Magazine article Work & Family Life

The Importance of 'Partnership Parenting'

Magazine article Work & Family Life

The Importance of 'Partnership Parenting'

Article excerpt

Partnership parenting is based on the idea that when any two adults share the parenting of a child, the nature and quality of the relationship between those adults will have a strong impact on the child's development, for good or ill.

This seems like common sense, of course. But, until recently, most advice to parents focused on what one parent could do to influence a child's behavior and attitudes. It rarely considered the importance of a parental alliance. And we are not just looking at husbands and wives. Parenting partnerships can be between a grandparent and his or her adult child, same sex couples and other combinations of connected, committed adults.

How children benefit

Kids benefit from having two nurturing, competent, engaged partners, regardless of whether those individuals live together. The real story is how the partners balance their strengths for the joint benefit of the child and of their relationship-because that alone can make the difference between happy and unhappy families.

A successful parenting partnership requires:

* Making decisions together and sharing responsibilities for child care.

* Striving to agree on what your children need and want and how you'll go about giving it to them.

* Valuing the other person's differences and accepting them as part of what makes family life interesting.

* Recognizing and appreciating gender differences that lead to thinking, feeling and behaving in distinct ways with respect to childrearing-and how you express love, anger, fear and sadness.

* Putting kids' well-being first when disagreements arise.

* Finding a way to talk about conflicts so you both feel heard and understood.

* Sticking together even when the going gets rough. Making the health of your relationship a priority.

* Committing to find ways to grow individually and together in response to your ever-changing family's developmental stage.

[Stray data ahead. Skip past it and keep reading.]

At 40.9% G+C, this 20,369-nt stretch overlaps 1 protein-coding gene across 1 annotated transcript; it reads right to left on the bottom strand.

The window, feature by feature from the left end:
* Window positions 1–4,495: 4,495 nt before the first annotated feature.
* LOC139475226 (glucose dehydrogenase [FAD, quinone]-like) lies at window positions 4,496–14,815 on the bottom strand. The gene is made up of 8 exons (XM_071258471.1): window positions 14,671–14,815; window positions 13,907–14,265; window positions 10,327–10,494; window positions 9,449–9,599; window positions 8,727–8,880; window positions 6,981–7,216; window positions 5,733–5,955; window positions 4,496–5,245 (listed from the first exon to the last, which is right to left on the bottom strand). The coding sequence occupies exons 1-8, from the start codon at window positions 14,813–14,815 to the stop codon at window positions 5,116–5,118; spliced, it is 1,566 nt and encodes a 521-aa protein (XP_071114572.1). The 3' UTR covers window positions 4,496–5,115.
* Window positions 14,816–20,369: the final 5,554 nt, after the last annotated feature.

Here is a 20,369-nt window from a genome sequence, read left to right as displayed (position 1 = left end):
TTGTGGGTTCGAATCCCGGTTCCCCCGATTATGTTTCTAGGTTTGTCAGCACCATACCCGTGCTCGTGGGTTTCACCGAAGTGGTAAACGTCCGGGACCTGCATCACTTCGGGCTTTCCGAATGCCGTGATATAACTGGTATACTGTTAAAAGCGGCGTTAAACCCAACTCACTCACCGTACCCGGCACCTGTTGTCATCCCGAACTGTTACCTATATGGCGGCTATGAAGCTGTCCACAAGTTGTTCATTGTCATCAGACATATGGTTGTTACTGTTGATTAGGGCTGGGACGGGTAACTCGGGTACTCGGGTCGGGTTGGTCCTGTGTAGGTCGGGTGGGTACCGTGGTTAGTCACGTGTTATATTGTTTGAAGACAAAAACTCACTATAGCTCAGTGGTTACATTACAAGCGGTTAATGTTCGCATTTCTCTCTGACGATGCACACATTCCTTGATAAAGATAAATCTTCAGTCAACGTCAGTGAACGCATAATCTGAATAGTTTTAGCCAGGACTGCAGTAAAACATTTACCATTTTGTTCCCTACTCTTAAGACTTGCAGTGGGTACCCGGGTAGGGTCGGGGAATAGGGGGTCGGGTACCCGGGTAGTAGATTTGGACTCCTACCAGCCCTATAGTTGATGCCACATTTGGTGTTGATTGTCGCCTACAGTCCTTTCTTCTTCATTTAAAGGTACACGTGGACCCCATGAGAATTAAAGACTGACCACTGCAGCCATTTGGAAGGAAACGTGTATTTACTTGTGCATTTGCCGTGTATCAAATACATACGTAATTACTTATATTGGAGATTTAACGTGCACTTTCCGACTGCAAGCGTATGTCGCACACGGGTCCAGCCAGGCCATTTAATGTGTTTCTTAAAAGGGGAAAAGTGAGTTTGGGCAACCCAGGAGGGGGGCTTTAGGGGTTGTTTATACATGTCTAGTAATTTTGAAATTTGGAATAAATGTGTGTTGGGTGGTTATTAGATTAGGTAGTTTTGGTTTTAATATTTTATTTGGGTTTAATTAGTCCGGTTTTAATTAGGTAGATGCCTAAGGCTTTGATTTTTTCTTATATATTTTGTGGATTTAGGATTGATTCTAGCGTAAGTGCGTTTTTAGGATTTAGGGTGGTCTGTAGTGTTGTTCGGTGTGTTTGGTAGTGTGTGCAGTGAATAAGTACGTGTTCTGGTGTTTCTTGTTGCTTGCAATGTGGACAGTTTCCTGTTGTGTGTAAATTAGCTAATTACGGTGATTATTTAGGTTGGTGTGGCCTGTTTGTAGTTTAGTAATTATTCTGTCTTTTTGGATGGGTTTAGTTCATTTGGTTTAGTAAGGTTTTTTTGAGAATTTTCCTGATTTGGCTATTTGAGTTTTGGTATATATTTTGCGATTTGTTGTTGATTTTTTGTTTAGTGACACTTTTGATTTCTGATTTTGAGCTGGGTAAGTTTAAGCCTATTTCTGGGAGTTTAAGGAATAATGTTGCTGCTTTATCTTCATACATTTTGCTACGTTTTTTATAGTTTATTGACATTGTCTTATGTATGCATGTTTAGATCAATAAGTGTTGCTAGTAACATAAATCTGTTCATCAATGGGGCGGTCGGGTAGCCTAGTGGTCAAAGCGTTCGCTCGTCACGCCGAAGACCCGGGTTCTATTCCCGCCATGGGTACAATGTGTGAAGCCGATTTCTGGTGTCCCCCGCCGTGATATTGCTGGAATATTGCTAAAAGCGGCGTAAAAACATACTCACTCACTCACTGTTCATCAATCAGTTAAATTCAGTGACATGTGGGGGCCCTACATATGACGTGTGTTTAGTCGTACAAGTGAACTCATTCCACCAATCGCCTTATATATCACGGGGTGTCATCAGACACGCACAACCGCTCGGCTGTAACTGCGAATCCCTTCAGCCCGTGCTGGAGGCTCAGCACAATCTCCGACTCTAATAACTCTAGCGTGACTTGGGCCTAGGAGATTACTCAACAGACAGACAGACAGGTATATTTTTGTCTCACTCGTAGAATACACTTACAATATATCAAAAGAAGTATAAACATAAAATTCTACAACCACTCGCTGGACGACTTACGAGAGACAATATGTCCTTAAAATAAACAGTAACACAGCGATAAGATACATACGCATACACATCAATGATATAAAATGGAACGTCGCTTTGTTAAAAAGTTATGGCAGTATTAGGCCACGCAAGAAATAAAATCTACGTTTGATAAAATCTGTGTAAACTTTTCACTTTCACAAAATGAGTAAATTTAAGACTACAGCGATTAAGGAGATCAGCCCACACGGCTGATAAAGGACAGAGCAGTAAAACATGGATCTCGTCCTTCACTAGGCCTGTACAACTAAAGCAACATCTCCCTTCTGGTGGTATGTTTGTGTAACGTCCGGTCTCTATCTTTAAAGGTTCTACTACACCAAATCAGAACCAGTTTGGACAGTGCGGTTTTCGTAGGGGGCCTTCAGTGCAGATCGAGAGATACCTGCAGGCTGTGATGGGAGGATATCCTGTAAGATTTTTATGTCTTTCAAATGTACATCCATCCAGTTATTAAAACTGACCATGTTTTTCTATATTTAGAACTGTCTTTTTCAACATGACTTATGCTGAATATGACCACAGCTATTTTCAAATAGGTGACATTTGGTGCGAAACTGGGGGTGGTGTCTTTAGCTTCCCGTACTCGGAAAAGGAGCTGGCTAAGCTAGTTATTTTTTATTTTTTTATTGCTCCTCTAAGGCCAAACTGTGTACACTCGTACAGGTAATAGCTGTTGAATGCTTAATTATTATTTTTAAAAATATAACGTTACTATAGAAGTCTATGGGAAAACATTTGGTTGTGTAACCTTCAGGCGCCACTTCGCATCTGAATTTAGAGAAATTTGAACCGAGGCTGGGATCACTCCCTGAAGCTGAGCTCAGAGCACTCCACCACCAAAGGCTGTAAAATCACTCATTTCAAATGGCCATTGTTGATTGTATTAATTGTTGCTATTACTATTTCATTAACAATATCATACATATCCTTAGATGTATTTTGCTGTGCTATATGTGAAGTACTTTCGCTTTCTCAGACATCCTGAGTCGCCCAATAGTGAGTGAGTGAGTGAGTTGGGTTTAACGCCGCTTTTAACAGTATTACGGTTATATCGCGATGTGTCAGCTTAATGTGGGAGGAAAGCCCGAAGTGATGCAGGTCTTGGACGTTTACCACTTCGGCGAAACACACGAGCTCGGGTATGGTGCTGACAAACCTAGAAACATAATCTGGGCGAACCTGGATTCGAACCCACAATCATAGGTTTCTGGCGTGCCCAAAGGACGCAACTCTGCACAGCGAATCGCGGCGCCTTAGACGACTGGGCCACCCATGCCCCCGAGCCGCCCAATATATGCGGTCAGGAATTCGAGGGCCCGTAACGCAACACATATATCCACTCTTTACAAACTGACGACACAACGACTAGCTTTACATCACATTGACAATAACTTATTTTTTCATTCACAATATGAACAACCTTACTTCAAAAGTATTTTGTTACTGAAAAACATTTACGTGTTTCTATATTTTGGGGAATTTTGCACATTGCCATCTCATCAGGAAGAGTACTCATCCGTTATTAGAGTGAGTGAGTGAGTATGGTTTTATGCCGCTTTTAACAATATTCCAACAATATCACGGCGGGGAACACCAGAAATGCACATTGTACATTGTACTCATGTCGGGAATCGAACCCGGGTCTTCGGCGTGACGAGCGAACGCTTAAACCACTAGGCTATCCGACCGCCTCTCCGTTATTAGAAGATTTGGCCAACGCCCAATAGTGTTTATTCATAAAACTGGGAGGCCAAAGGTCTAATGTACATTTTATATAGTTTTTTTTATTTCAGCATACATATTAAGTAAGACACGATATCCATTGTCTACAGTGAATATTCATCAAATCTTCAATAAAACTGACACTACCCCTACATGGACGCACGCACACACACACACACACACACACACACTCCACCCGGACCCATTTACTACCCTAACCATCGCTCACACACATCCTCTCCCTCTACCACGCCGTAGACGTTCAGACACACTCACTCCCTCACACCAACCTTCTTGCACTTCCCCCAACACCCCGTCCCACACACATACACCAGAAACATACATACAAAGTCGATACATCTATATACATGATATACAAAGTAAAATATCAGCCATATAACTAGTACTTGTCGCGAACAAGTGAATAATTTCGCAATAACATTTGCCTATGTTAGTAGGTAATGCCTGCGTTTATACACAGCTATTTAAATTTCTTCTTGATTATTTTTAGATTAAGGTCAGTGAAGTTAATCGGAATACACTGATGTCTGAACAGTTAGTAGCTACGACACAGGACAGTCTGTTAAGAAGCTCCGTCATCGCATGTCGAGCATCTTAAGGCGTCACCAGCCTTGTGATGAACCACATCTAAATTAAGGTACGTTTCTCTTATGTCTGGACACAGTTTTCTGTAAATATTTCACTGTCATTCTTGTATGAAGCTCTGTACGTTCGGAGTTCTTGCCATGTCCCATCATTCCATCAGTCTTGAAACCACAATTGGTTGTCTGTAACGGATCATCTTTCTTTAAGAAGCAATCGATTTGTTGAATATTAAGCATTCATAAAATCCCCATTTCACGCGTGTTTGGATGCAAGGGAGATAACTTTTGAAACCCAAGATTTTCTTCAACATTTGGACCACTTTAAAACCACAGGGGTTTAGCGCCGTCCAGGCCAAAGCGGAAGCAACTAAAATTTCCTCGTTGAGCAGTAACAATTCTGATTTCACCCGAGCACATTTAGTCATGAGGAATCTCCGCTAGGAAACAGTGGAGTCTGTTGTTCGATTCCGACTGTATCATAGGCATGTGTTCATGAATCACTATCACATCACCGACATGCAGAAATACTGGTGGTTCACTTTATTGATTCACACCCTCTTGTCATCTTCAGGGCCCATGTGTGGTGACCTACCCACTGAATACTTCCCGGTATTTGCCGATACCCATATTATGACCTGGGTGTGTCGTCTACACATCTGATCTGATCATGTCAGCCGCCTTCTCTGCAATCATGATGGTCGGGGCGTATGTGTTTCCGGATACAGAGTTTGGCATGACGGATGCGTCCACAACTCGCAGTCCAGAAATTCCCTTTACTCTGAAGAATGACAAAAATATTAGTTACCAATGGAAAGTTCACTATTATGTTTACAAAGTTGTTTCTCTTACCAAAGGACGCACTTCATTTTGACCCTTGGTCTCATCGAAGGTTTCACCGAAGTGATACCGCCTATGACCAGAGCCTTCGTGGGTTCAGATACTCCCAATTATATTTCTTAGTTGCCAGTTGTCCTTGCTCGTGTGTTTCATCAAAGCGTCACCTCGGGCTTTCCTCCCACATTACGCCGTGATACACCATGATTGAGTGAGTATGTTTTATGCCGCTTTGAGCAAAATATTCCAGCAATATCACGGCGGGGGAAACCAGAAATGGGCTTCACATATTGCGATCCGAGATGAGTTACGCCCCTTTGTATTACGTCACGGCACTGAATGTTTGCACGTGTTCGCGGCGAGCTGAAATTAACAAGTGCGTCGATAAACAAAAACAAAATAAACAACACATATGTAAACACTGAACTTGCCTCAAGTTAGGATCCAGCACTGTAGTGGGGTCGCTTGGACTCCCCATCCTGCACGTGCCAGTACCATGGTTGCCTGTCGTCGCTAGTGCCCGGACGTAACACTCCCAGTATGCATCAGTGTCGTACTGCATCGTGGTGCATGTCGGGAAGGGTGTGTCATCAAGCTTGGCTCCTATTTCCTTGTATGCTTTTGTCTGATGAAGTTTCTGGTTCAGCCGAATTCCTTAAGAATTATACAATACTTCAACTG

Building the partnership

Couples face many challenges as parents and partners, but there are ways to stack the deck in your favor. Here are some of them:

Focus on your relationship. Couples need time as couples to recharge their common, collective battery and talk about their partnership outside the world their child inhabits. Choose activities you both enjoy. Spend time individually and together with family and friends-without kids, if you can. Banish talk about logistics for as long as you can.

Check in with each other about any feelings that may be simmering but not expressed. Just don't do it on a "night out." Find some time at the end of a day or whatever works for you.

Women often bring up the need to talk in order to make changes in their relationship or marriage. Men's ability to change in response to these requests is one of the strongest indicators of whether a couple will be happy and stay together. So, for men, it isn't so much whether they get it right the first time that matters, it's whether they're willing to be responsive to a need for change.

Gatekeeping. A gatekeeper is usually the person who assumes the bulk of the responsibility for the coordination of children's care. Although moms are typically the gatekeepers of young kids, dads can be as well, especially when they are the primary caretakers. Gatekeeping can occur with parents who are married, divorced or never married. …

Search by... Author
Show... All Results Primary Sources Peer-reviewed

Oops!

An unknown error has occurred. Please click the button below to reload the page. If the problem persists, please try again in a little while.